Results 1 to 5 of 5

Math Help - HELP!!! Circle problem

  1. #1
    Junior Member
    Joined
    Sep 2008
    Posts
    61

    HELP!!! Circle problem

    This is the problem:

    Quinn is running aruond the circular track x^2 + y^2 = 10,000, whose radius is 100 meters, at 4 meters per second. Quinn starts at the point (100,0) and runs in the counterclockwise direction. After 30 minutes of running, what are Quinn's coordinates?

    Okay first off, please don't flat out give me the answer cuz I want to do it myself. But I really just don't get how to do it!! So can someone please explain this to me?

    Okay, so one, how do I draw the x^2 + y^2 = 10,000? Is it just a regular circle, the center at the origin, with an 100 meter radius?

    And two, how do I find Quinn's coordinates on the graph? Once I get the circle set up, I'll be able to calculate his distance around the circle I'm sure, but how do I find the exact coordinates?

    THANK YOU SO MUCH, if someone could answer within an hour or two I would be really appreciative, it is pretty urgent
    Follow Math Help Forum on Facebook and Google+

  2. #2
    MHF Contributor
    Joined
    Apr 2005
    Posts
    1,631
    Quote Originally Posted by pyrosilver View Post
    This is the problem:

    Quinn is running aruond the circular track x^2 + y^2 = 10,000, whose radius is 100 meters, at 4 meters per second. Quinn starts at the point (100,0) and runs in the counterclockwise direction. After 30 minutes of running, what are Quinn's coordinates?

    Okay first off, please don't flat out give me the answer cuz I want to do it myself. But I really just don't get how to do it!! So can someone please explain this to me?

    Okay, so one, how do I draw the x^2 + y^2 = 10,000? Is it just a regular circle, the center at the origin, with an 100 meter radius?

    And two, how do I find Quinn's coordinates on the graph? Once I get the circle set up, I'll be able to calculate his distance around the circle I'm sure, but how do I find the exact coordinates?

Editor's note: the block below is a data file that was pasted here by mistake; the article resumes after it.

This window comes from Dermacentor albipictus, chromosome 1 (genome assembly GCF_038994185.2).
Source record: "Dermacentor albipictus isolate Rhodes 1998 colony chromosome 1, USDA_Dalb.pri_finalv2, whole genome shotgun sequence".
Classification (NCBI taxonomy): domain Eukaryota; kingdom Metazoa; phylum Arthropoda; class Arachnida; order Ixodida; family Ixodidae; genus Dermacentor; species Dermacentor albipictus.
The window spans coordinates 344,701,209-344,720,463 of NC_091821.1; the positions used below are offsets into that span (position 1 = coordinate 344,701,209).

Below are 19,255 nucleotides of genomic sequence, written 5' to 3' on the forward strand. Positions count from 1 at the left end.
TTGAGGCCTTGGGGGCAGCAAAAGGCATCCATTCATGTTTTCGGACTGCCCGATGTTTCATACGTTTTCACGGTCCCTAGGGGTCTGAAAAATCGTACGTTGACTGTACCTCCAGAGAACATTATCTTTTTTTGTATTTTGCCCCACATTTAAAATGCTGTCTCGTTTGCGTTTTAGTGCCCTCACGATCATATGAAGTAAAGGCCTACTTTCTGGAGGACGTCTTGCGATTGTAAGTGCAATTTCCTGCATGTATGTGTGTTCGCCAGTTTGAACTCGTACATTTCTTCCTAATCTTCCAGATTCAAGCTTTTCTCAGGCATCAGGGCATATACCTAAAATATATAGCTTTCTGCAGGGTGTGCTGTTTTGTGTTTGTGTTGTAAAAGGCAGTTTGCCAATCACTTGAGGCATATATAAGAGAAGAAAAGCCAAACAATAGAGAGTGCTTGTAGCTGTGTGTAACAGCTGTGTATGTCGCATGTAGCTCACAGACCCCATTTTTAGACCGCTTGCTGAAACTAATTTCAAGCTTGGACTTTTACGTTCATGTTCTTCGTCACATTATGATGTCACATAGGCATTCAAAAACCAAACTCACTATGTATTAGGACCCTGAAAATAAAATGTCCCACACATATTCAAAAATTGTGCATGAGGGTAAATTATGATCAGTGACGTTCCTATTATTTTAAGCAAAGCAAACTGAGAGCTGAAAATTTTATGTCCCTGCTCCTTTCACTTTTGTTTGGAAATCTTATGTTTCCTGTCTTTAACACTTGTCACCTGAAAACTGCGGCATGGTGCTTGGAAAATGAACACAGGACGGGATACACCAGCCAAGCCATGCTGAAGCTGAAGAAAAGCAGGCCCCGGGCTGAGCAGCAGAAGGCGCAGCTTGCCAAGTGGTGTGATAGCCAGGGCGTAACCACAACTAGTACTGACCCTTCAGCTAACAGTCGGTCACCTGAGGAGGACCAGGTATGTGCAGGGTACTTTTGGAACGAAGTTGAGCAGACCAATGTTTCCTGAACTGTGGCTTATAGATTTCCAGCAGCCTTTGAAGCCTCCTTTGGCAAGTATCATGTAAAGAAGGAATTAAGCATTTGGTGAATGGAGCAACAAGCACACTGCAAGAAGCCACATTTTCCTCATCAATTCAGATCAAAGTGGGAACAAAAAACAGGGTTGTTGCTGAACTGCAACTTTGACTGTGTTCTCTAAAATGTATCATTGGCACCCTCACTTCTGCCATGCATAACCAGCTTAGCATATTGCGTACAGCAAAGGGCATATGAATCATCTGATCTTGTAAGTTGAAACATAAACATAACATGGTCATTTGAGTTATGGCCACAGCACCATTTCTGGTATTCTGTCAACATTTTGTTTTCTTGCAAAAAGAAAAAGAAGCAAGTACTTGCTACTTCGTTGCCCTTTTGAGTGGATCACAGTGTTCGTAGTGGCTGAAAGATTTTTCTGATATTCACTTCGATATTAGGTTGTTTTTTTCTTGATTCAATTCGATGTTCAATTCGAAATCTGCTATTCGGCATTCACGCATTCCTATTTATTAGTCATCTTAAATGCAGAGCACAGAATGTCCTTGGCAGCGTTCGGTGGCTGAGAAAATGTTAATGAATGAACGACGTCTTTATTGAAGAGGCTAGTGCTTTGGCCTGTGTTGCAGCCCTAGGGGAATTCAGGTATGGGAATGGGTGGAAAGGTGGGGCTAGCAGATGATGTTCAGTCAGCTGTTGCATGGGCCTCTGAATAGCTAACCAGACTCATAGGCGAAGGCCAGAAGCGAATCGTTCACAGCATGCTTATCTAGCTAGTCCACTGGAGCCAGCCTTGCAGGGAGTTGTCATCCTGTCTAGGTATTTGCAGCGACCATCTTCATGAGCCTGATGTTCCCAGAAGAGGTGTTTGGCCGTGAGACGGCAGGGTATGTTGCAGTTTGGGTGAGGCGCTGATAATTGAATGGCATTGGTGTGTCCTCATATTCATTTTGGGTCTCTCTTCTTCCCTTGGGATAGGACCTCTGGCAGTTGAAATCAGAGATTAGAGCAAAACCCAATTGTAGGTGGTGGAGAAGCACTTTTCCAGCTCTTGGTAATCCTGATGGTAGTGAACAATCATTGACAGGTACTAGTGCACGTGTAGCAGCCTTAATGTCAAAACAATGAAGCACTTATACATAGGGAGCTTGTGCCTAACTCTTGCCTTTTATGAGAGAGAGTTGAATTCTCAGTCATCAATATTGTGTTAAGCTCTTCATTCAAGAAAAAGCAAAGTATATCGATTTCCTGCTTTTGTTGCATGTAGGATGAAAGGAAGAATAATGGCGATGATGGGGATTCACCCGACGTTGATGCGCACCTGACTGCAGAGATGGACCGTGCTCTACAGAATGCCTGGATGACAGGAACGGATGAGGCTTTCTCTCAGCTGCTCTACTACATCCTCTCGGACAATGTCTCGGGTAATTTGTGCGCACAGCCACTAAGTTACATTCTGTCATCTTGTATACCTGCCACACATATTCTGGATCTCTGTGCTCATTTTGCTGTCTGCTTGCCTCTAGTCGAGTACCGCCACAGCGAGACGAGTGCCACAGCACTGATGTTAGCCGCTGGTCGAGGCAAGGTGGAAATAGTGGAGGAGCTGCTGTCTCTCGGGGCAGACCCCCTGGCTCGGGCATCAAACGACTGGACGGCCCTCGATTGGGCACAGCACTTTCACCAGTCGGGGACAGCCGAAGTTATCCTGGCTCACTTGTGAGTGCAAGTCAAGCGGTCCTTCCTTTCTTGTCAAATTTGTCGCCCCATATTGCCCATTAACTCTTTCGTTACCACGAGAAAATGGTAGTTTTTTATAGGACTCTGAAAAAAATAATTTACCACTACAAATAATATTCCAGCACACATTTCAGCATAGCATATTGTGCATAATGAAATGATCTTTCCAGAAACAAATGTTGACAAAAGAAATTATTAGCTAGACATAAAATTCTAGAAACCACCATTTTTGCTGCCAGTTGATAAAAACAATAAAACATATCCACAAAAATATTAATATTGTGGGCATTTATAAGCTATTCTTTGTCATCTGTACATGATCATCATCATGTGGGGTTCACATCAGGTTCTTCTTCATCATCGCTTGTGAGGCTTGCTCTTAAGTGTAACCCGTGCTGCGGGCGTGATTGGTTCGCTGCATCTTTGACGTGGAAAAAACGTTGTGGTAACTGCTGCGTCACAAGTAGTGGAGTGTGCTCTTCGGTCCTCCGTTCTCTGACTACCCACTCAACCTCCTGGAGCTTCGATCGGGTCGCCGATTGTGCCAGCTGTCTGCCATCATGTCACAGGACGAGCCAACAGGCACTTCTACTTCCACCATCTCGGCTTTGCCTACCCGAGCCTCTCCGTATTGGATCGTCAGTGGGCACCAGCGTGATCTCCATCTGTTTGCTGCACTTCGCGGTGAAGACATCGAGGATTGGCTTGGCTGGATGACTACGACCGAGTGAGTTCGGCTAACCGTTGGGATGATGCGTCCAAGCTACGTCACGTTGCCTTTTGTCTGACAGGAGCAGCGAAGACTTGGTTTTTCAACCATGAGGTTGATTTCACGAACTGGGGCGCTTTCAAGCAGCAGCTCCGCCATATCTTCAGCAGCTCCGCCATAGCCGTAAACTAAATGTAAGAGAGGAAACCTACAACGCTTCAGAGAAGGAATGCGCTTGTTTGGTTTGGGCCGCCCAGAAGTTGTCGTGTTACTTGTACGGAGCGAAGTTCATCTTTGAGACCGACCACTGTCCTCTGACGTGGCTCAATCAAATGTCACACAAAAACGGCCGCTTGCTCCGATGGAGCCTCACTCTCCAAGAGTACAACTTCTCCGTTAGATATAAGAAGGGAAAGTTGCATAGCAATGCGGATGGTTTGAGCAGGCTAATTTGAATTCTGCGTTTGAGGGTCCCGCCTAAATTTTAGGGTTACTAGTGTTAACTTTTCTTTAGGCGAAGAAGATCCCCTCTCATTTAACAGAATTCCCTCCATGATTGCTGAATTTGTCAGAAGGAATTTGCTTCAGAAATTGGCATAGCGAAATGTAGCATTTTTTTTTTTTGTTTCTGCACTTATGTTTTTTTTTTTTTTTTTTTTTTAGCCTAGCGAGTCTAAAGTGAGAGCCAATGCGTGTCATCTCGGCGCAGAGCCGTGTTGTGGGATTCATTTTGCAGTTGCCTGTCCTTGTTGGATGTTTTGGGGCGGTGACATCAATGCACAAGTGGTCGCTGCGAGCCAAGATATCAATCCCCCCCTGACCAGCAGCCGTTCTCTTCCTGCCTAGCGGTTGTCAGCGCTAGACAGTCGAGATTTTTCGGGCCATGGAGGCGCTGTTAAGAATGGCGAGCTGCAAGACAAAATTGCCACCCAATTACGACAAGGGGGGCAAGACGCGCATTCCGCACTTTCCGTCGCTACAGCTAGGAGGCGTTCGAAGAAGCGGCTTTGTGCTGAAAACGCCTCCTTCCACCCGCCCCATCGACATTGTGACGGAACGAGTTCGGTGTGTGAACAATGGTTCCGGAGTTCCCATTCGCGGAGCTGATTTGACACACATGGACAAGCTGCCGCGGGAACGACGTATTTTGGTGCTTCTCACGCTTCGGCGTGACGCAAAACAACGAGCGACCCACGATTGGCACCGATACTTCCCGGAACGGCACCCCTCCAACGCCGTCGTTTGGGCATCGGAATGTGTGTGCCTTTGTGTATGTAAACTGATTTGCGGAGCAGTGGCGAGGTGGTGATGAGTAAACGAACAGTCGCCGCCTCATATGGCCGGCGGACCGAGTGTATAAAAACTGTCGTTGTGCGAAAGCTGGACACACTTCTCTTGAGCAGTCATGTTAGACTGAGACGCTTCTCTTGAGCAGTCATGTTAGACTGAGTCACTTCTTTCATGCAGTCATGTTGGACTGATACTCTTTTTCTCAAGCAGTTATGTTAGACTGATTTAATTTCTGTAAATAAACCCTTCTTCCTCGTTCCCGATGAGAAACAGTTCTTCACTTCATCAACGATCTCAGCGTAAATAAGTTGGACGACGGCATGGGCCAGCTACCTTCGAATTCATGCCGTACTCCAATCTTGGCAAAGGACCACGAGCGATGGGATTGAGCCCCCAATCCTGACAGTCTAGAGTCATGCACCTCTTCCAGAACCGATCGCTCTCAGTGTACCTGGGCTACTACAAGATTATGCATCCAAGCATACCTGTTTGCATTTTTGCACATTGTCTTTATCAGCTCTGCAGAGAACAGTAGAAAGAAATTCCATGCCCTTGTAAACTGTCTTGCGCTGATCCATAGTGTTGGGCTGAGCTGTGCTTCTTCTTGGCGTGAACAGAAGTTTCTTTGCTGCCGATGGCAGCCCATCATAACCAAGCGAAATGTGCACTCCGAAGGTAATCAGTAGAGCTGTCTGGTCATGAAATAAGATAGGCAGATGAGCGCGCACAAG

THANK YOU SO MUCH, if someone could answer within an hour or two I would be really appreciative, it is pretty urgent
    Yes, the circle has its center at (0,0) and its radius is 100 meters.
    Then the initial position of the runner, (100,0), means he is at the point (100,0), . On your drawing , that is at x=100, y=0. Or it is at the x-axis, 100 m from the (0,0).

    Then he ran at 4 m/sec counterclockwise for 30 minutes or (30*60) = 1800 seconds.
    What is the final position Of Quinn then in coordinates form?

    It is easier for me to explain it with computations but you want to do it yourself so....
    Follow Math Help Forum on Facebook and Google+

  3. #3
    Junior Member
    Joined
    Sep 2008
    Posts
    61
    Quote Originally Posted by ticbol View Post
    Yes, the circle has its center at (0,0) and its radius is 100 meters.
    Then the initial position of the runner, (100,0), means he is at the point (100,0), . On your drawing , that is at x=100, y=0. Or it is at the x-axis, 100 m from the (0,0).

    Then he ran at 4 m/sec counterclockwise for 30 minutes or (30*60) = 1800 seconds.
    What is the final position Of Quinn then in coordinates form?

    It is easier for me to explain it with computations but you want to do it yourself so....
    Okay, so he goes 7200 meters in 30 minutes?

    So the track is 628.3 meters, right? That means that he goes around 11.459 times. So he goes around 11 times. Then, do I multiply 628.3 and .459? I got 288.390.